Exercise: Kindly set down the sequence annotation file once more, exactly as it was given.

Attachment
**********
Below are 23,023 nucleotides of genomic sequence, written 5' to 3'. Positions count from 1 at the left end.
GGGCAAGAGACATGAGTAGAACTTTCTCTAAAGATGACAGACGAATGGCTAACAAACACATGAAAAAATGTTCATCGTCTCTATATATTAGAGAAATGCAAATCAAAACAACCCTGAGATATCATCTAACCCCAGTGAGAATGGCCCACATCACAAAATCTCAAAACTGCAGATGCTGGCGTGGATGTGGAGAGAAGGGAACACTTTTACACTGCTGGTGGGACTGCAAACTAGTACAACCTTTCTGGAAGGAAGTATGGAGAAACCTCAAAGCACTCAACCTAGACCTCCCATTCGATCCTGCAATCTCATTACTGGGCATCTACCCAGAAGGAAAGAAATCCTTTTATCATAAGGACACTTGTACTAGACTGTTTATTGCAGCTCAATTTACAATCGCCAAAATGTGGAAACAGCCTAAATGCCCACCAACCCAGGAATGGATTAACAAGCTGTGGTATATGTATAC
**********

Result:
Below are 23,023 nucleotides of genomic sequence, written 5' to 3'. Positions count from 1 at the left end.
GGGCAAGAGACATGAGTAGAACTTTCTCTAAAGATGACAGACGAATGGCTAACAAACACATGAAAAAATGTTCATCGTCTCTATATATTAGAGAAATGCAAATCAAAACAACCCTGAGATATCATCTAACCCCAGTGAGAATGGCCCACATCACAAAATCTCAAAACTGCAGATGCTGGCGTGGATGTGGAGAGAAGGGAACACTTTTACACTGCTGGTGGGACTGCAAACTAGTACAACCTTTCTGGAAGGAAGTATGGAGAAACCTCAAAGCACTCAACCTAGACCTCCCATTCGATCCTGCAATCTCATTACTGGGCATCTACCCAGAAGGAAAGAAATCCTTTTATCATAAGGACACTTGTACTAGACTGTTTATTGCAGCTCAATTTACAATCGCCAAAATGTGGAAACAGCCTAAATGCCCACCAACCCAGGAATGGATTAACAAGCTGTGGTATATGTATAC